Monday, July 2, 2012

Day 31-Reid Inlet to North Sandy Cove

I had originally intended to wake up early for the trip up to Margerie Glacier.  My alarm sounded at 5:45, but I was still tired and I shut it off.  I figured it was only about 10 nm to the Glacier, and there were plenty of anchorages available if I didn’t make it all the way to North Sandy Cove.

When I finally did crawl out of bed around 8:30, I noticed how much colder it was at the foot of Reid Glacier than anywhere else I’ve been this trip.  Barely 40 degrees, both inside and out.  I quickly turned on the heater, pulled the anchor, and got underway.  As I was pulling out of Reid Inlet, two 50-60 foot powerboats were leaving as well.  They hadn’t spent the night, but had come in to take a look at the glacier for a few minutes on their way to Margerie Glacier.

The weather, like usual, was rainy, with low clouds obscuring all the peaks around the bay.  Visibility was only a mile or so in places, and I spotted a Holland America cruise ship passing behind me.  I called it on the radio to see if they’d be heading up Tarr Inlet as well, since I wanted to ensure I didn’t get run down.  They were, and appreciated the heads up that I’d be in there.  The benefit of traveling close to the cruise ships in ice-infested waters is that they travel slowly and keep a sharp lookout.  That said, my boat is way smaller than many of the icebergs and I can imagine it’s somewhat hard to distinguish it from them.
The cruise ship with Lamplugh Glacier illustrates just how massive the glaciers are
I initially headed up Tarr Inlet on the SW side, but ran into thick, impenetrable ice after just 3.5 nm.  At that point the two other boats caught up to me (they had gone to Lamplugh glacier first) and we discussed other routes up to the glacier.  I let the larger of the boats lead, since he was operating his boat from a flying bridge 30 feet of the water and I figured he might be able to see a clearer path through the ice.  We got out to mid channel and made a bit more progress, but the ice closed in again and we were left wondering if we’d even be able to see the glacier today.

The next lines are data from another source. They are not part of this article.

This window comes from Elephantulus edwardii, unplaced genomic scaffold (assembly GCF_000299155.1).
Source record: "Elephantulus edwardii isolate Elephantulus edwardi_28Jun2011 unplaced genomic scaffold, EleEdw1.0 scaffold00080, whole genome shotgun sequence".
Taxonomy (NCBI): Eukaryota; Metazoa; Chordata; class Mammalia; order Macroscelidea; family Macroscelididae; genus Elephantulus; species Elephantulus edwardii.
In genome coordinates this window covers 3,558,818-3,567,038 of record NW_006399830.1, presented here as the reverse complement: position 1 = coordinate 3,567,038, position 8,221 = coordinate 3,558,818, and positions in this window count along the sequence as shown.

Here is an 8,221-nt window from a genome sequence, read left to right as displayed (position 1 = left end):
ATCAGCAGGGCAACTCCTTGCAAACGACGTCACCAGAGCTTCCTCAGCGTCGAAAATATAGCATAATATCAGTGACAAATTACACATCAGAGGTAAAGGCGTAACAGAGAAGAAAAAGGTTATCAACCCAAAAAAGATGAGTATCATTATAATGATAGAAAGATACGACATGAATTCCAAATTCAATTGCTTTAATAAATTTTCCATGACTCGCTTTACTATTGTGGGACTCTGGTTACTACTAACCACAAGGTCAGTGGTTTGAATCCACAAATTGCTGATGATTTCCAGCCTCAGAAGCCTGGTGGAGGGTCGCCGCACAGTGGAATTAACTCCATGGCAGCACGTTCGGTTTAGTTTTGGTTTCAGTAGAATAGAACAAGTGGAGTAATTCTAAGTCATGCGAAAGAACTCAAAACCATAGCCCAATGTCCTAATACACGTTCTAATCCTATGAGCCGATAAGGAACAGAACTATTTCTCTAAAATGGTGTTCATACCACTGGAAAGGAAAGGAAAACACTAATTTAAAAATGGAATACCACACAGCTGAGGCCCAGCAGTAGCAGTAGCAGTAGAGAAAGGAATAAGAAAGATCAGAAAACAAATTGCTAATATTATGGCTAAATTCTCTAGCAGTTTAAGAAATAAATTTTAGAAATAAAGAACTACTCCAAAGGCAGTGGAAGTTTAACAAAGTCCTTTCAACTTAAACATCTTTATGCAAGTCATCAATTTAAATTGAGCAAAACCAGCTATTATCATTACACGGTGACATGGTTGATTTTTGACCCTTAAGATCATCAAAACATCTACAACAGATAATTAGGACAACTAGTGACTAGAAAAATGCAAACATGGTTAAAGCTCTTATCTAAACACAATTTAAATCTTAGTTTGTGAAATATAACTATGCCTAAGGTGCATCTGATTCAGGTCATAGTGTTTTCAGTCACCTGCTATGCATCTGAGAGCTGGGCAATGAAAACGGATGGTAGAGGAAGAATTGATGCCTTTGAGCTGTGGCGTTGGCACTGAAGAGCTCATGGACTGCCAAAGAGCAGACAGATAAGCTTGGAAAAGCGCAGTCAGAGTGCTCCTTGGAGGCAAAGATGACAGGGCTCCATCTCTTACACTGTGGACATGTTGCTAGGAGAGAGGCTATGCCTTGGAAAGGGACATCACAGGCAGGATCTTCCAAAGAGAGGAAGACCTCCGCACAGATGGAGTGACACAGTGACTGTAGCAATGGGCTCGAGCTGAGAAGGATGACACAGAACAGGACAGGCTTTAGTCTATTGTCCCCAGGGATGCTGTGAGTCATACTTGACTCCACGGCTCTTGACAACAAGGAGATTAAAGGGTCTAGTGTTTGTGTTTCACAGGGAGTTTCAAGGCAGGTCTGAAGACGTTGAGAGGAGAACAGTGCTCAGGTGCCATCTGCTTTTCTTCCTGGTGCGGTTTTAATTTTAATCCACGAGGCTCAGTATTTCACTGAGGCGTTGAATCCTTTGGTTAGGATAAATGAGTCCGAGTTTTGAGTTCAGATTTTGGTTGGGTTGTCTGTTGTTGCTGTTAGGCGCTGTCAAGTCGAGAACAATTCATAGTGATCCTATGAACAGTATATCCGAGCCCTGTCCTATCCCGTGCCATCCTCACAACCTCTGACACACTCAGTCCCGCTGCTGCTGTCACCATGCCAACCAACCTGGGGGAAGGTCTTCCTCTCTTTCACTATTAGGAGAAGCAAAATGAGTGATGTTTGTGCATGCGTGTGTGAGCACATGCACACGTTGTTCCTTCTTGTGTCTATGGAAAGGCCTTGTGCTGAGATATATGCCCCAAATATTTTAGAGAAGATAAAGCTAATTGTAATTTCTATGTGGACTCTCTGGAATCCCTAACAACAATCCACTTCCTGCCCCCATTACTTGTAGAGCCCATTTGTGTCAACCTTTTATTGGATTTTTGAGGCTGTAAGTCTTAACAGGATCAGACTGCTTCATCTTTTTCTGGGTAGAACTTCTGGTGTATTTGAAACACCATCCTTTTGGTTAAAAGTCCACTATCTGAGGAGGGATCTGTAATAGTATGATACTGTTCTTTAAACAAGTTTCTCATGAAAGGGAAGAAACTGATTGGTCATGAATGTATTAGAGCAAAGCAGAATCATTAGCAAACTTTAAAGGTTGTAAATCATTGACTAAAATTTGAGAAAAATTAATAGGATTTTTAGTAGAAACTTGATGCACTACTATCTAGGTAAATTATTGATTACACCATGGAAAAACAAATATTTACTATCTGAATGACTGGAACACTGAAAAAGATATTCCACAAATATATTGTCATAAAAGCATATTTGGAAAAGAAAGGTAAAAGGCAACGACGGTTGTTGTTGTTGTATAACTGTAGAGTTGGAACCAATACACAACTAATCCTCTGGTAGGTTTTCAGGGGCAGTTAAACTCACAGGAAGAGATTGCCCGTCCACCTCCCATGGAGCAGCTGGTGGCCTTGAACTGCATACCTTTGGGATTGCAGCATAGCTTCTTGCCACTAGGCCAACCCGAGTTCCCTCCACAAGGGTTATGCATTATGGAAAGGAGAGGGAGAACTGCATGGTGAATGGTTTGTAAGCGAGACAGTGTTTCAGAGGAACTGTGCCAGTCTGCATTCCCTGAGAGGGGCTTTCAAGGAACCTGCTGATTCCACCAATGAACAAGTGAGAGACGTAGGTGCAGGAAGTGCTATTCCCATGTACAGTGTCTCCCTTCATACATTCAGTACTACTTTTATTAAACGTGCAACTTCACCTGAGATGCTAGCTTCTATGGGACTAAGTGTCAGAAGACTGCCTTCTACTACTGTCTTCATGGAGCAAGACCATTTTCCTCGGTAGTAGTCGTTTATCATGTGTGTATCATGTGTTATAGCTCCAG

At that point I noticed a fast moving target on radar on the far NE shore.  As it got closer I could see it was the tour boat that leaves daily from Bartlett Cove, and it was making 20 knots.  I figured that the ice must be pretty clear for him to do that, so I made my way over to that side of the inlet and found it virtually ice free.

For the next 2.5 nm it was easy cruising, just dodging the occasional large berg.  About 2.5 nm from the face of the glacier, the ice again started getting thicker.  I let the other boats go ahead of me to break a path through, and followed them for another half mile or so before deciding the sickening grinding noise of ice on the hull wasn’t worth the closer look. 
My view of Margerie Glacier
The other two boats continued pushing through the ice for another mile, and I shut down the engine and drifted among the bergs for about 45 minutes.  I could see the glacier, hear it groan, and watch it discharge huge chunks into the water.